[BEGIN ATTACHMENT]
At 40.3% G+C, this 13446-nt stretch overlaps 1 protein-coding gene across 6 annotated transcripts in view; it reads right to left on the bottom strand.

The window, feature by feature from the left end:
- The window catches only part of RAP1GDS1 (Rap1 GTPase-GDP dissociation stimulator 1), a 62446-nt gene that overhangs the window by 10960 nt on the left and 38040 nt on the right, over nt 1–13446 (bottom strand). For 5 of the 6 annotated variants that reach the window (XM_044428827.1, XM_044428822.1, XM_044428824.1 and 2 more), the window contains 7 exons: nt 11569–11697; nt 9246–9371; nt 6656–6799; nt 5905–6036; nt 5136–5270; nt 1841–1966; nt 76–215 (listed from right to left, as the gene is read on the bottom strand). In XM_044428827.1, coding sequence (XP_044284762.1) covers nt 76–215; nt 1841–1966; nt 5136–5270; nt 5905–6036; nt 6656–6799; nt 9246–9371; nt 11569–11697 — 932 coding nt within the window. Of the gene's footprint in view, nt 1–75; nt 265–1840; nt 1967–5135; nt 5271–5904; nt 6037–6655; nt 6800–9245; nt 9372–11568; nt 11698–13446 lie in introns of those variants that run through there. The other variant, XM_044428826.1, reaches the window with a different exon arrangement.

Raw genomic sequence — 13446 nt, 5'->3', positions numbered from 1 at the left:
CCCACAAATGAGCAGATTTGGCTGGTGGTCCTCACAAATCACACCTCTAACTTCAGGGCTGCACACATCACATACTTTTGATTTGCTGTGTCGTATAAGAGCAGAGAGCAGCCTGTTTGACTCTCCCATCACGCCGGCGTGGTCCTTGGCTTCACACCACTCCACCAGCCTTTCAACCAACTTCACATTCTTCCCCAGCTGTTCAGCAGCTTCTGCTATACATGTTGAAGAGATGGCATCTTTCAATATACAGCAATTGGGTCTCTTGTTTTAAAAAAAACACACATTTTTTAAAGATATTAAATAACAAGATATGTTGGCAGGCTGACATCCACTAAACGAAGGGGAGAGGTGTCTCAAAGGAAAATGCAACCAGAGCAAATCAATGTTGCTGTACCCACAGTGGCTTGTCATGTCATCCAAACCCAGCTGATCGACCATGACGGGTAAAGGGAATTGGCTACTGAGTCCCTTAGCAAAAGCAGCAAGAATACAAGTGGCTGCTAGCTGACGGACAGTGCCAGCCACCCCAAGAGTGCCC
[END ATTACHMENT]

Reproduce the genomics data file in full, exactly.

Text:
At 40.3% G+C, this 13446-nt stretch overlaps 1 protein-coding gene across 6 annotated transcripts in view; it reads right to left on the bottom strand.

The window, feature by feature from the left end:
- The window catches only part of RAP1GDS1 (Rap1 GTPase-GDP dissociation stimulator 1), a 62446-nt gene that overhangs the window by 10960 nt on the left and 38040 nt on the right, over nt 1–13446 (bottom strand). For 5 of the 6 annotated variants that reach the window (XM_044428827.1, XM_044428822.1, XM_044428824.1 and 2 more), the window contains 7 exons: nt 11569–11697; nt 9246–9371; nt 6656–6799; nt 5905–6036; nt 5136–5270; nt 1841–1966; nt 76–215 (listed from right to left, as the gene is read on the bottom strand). In XM_044428827.1, coding sequence (XP_044284762.1) covers nt 76–215; nt 1841–1966; nt 5136–5270; nt 5905–6036; nt 6656–6799; nt 9246–9371; nt 11569–11697 — 932 coding nt within the window. Of the gene's footprint in view, nt 1–75; nt 265–1840; nt 1967–5135; nt 5271–5904; nt 6037–6655; nt 6800–9245; nt 9372–11568; nt 11698–13446 lie in introns of those variants that run through there. The other variant, XM_044428826.1, reaches the window with a different exon arrangement.

Raw genomic sequence — 13446 nt, 5'->3', positions numbered from 1 at the left:
CCCACAAATGAGCAGATTTGGCTGGTGGTCCTCACAAATCACACCTCTAACTTCAGGGCTGCACACATCACATACTTTTGATTTGCTGTGTCGTATAAGAGCAGAGAGCAGCCTGTTTGACTCTCCCATCACGCCGGCGTGGTCCTTGGCTTCACACCACTCCACCAGCCTTTCAACCAACTTCACATTCTTCCCCAGCTGTTCAGCAGCTTCTGCTATACATGTTGAAGAGATGGCATCTTTCAATATACAGCAATTGGGTCTCTTGTTTTAAAAAAAACACACATTTTTTAAAGATATTAAATAACAAGATATGTTGGCAGGCTGACATCCACTAAACGAAGGGGAGAGGTGTCTCAAAGGAAAATGCAACCAGAGCAAATCAATGTTGCTGTACCCACAGTGGCTTGTCATGTCATCCAAACCCAGCTGATCGACCATGACGGGTAAAGGGAATTGGCTACTGAGTCCCTTAGCAAAAGCAGCAAGAATACAAGTGGCTGCTAGCTGACGGACAGTGCCAGCCACCCCAAGAGTGCCC